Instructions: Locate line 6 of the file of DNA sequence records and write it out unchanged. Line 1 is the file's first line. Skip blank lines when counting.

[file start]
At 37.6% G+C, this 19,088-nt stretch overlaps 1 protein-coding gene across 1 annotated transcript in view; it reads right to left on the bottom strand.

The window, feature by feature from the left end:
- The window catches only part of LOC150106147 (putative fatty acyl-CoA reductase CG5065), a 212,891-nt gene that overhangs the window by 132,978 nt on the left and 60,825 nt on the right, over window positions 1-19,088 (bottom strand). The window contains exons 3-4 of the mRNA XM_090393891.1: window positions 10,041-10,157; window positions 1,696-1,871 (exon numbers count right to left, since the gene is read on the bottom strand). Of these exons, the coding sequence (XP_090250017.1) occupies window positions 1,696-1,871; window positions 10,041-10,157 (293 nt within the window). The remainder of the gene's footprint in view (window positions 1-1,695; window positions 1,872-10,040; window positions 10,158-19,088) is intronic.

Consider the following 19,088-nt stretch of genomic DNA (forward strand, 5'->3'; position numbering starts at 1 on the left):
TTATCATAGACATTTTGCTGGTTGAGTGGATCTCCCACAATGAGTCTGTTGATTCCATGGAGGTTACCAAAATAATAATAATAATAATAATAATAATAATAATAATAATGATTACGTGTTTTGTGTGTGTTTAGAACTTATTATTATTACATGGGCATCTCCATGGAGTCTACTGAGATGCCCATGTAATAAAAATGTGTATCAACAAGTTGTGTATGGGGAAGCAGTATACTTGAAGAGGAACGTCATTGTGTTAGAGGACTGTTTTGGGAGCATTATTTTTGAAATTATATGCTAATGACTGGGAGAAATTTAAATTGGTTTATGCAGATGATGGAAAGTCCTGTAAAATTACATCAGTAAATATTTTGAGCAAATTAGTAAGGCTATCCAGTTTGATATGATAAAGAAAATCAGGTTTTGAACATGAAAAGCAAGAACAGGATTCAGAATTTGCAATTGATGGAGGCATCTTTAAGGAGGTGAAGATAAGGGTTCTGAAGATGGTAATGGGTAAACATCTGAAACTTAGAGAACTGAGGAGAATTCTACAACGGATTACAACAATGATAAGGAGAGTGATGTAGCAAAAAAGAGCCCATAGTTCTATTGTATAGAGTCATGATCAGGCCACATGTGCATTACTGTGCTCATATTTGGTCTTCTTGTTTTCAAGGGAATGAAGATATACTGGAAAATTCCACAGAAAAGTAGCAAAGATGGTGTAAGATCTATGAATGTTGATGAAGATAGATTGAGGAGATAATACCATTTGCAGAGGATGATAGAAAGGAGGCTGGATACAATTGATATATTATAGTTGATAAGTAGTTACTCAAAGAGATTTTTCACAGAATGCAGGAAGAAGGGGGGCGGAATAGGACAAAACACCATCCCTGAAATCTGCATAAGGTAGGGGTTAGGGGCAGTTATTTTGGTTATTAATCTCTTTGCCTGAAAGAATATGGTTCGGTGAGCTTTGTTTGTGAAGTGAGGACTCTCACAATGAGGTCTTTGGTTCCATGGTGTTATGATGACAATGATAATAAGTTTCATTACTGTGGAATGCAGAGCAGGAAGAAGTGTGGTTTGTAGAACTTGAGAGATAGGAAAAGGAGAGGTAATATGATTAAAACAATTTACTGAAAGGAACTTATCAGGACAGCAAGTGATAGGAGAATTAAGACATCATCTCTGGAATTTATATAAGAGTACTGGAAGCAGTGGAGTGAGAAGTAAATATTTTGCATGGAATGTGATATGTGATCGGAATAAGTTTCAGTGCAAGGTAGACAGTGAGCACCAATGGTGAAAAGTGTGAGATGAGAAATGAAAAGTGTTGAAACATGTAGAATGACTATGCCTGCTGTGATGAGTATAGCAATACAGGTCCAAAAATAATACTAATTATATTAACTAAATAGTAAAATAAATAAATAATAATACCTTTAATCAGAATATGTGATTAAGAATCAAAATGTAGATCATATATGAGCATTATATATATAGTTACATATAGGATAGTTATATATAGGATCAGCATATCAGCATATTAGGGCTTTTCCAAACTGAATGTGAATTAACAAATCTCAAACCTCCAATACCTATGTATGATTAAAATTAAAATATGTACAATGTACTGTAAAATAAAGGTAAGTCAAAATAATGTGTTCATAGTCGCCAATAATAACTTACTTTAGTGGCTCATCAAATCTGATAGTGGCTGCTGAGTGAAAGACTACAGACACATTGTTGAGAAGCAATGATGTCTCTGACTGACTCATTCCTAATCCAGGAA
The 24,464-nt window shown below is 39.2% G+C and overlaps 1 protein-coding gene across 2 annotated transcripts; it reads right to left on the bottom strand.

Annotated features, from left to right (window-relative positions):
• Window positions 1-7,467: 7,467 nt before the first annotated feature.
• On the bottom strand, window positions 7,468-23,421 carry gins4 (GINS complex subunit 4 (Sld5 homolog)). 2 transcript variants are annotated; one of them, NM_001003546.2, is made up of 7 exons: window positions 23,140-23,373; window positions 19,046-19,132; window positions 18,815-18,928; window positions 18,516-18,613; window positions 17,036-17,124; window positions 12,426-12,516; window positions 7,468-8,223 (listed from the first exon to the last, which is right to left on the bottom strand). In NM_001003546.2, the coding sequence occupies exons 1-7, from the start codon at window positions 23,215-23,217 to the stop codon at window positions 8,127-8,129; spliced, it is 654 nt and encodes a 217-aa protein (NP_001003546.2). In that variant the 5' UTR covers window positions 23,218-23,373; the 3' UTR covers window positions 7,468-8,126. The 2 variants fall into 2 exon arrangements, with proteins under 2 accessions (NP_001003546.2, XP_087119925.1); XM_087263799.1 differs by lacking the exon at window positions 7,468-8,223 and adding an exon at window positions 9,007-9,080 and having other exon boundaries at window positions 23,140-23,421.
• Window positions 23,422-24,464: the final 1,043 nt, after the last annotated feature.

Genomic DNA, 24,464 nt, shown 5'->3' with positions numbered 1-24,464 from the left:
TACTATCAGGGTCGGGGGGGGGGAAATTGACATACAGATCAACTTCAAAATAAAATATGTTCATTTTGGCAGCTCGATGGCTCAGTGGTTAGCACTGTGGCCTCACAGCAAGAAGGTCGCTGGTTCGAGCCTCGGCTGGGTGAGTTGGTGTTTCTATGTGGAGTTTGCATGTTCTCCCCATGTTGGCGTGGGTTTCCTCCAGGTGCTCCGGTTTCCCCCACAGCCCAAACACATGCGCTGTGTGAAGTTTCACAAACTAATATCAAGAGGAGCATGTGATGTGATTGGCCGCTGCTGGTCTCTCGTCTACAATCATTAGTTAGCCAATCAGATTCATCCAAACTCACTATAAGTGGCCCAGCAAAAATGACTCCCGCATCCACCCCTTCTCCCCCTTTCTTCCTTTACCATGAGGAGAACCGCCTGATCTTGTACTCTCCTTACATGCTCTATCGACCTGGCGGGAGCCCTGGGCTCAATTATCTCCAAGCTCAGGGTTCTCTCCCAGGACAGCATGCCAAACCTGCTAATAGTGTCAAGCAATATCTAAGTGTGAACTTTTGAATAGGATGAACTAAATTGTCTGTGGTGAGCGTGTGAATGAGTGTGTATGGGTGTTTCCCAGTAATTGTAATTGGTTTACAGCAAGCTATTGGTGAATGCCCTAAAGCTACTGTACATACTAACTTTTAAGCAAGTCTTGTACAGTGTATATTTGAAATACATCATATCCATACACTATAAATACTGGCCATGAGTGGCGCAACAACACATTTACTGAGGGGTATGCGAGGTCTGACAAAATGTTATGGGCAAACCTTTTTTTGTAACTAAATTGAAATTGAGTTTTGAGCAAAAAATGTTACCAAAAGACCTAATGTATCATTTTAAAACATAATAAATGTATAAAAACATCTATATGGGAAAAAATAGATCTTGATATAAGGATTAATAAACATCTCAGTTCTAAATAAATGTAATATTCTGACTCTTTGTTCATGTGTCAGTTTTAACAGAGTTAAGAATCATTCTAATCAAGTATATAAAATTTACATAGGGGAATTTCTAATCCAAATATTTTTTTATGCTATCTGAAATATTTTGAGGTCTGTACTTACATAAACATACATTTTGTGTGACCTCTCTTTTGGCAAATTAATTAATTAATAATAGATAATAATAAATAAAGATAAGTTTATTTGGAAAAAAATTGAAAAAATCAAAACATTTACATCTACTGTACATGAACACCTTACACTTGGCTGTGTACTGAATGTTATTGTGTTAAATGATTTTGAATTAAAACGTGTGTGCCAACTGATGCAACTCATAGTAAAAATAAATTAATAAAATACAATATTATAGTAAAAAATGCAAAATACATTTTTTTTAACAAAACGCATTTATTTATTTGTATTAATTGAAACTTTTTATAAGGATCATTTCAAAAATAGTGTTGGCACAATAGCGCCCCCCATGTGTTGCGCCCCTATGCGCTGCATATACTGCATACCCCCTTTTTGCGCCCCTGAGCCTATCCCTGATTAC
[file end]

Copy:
The 24,464-nt window shown below is 39.2% G+C and overlaps 1 protein-coding gene across 2 annotated transcripts; it reads right to left on the bottom strand.